Best coop & run location

Discussion in 'Coop & Run - Design, Construction, & Maintenance' started by papschmitty, Jan 15, 2011.

  1. papschmitty

    papschmitty Out Of The Brooder

    Dec 21, 2010
    Let me preface this by saying I am totally new to chickens. We have kids playhouse that we'll be converting into a chicken coop, although I still stalk Craigslist for sheds that might work better. I'd like to get about 4 chickens, most likely Buff Orpingtons and/or Rhode Island Reds. We're trying to decided where to place the coop and run. Our lot is fairly big for our suburban setting (about 9/10 of an acre but it's kind of in a weird shape) located south of Seattle in the rainy Pacific Northwest. We're trying to decide between two possible choices...

    #1 - In the backyard
    A small portion of the property is enclosed by a 6 ft cedar fence to be the back yard. There's a section in the back corner under an evergreen tree that's pretty neglected.

    Don't mind all the mess. We're in the midst of redoing the deck. The new deck will extend out to about where the main pile of wood ends. The coop would be in the back corner and the run would probably be in most of the area without grass. Note the downward slope.

    It's close to the house in an enclosed area which I'm thinking would be easier for our 5 year old daughter to go collect eggs and tend to the chickens
    We spend a lot of time in the back yard so we'd be hanging with the chickens more
    The area would be shaded in the summer and gets some rain protection from the big tree for the rest of the year
    Our dog would likely guard the chickens when she's in the backyard (it's in her breed although I know that's no guarantee)
    The cedar fence would keep the coyotes out
    It would make good use of an area that is otherwise ignored

    It would take up *possibly usable* space in the backyard
    It's awfully close to the back deck and the house
    There's more limited space

    #2 - In no-man's land
    A good chunk of our property is undeveloped. The landscape has a downhill slant and is under a lot of tree cover so growing grass for a luscious lawn would be hard.

    I'm not exactly sure where the coop would go but there's a lot of space back there to choose from.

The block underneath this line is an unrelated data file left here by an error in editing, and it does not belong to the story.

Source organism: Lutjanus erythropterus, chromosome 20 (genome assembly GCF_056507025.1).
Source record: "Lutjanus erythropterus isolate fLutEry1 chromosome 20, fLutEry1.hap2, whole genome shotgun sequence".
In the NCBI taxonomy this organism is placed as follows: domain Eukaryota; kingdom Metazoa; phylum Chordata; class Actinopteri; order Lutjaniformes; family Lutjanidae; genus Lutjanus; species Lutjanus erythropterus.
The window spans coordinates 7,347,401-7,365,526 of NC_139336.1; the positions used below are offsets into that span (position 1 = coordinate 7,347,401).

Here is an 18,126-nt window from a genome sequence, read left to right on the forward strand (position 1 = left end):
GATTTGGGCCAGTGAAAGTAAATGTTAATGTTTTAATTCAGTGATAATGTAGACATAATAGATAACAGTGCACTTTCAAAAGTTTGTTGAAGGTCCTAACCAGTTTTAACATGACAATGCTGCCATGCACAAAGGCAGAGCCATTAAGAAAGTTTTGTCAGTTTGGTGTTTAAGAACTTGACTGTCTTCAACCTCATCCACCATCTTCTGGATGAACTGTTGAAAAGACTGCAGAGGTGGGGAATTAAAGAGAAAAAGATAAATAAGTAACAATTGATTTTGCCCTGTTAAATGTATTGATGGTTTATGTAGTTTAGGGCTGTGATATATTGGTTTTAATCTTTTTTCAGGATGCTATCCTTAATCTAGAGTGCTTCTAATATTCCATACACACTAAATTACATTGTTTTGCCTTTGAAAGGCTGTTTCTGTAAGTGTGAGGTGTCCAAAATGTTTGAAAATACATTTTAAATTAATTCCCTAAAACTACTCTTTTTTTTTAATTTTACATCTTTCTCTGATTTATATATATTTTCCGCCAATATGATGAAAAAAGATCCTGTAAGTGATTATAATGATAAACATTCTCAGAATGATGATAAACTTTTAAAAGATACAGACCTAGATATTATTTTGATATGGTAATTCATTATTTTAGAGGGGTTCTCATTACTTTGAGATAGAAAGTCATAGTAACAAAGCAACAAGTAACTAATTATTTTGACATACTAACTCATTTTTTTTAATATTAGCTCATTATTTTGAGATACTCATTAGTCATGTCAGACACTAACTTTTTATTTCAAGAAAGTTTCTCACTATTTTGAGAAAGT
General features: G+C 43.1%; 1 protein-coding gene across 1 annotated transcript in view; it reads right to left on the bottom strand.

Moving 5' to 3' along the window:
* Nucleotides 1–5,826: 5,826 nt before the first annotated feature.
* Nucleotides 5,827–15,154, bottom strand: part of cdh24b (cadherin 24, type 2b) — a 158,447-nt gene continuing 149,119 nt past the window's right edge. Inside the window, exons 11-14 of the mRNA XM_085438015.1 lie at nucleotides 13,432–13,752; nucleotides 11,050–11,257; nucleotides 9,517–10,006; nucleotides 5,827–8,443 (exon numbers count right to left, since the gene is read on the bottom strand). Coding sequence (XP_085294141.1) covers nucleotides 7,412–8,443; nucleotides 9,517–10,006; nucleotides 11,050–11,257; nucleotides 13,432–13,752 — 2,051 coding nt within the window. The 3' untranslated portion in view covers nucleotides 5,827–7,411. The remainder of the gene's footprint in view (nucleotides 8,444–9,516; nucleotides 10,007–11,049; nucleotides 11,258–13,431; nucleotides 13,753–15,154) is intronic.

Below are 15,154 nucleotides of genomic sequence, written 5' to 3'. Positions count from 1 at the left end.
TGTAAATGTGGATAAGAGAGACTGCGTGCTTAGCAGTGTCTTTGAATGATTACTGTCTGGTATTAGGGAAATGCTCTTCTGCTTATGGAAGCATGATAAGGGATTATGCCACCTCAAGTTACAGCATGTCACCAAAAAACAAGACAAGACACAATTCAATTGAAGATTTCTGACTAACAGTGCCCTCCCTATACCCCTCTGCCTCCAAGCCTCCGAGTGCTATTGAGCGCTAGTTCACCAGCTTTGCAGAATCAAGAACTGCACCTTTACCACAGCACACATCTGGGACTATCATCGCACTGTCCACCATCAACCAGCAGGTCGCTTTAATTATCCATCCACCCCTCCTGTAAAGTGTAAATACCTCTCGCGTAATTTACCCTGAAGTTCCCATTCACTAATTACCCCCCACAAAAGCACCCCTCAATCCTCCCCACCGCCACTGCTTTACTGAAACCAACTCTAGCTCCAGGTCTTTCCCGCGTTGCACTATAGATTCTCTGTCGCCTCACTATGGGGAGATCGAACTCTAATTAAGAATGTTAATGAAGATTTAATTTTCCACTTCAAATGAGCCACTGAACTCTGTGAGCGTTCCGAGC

There's a lot more space to build the run
    It's further away from the house
    It makes good use of a large chunk of the property that we don't use
    If I get hypnotized by chicken math, there's a lot more room to grow
    It would be further away from neighbors

    More open to predators. I think our main culprits would be coons, coyotes, opossums and rodents.
    It will cost a lot more $ to enclose a big space
    My daughter wouldn't go out that far by herself to tend to the chickens until she's a little older
    It's further away from the house (can you tell I'm ambivalent about this?)
    We currently spend little to no time back there

    I'm a busy woman so I want this chicken adventure to be as easy and low maintenance as possible. Any input would be GREATLY appreciated. Thanks!
  2. Yay Chicks!

    Yay Chicks! Chillin' With My Peeps

    Apr 15, 2010
    Forest Grove, OR
    I vote for in the backyard. Chicken TV equals sitting on your deck just watching your birds due chicken-y things. It's great. I put my coop and run underneath the huge spruce in our backyard as, even in the rainy PNW, there are some pretty hot days when they will need shade. Plus, it will be easier for you to feed them etc, rather than sliding down that hill in the rain.
    Have fun!! And be sure to post pictures as your project progresses. [​IMG]
  3. True Grit

    True Grit Chillin' With My Peeps

    Back yard! It will be so much more convenient and fun. If you can make sure part of the run is accessible to sun, in case it comes out, the chickens will appreciate it.[​IMG]
  4. MamaChic21

    MamaChic21 Chillin' With My Peeps

    Dec 2, 2010
    Jackson, NJ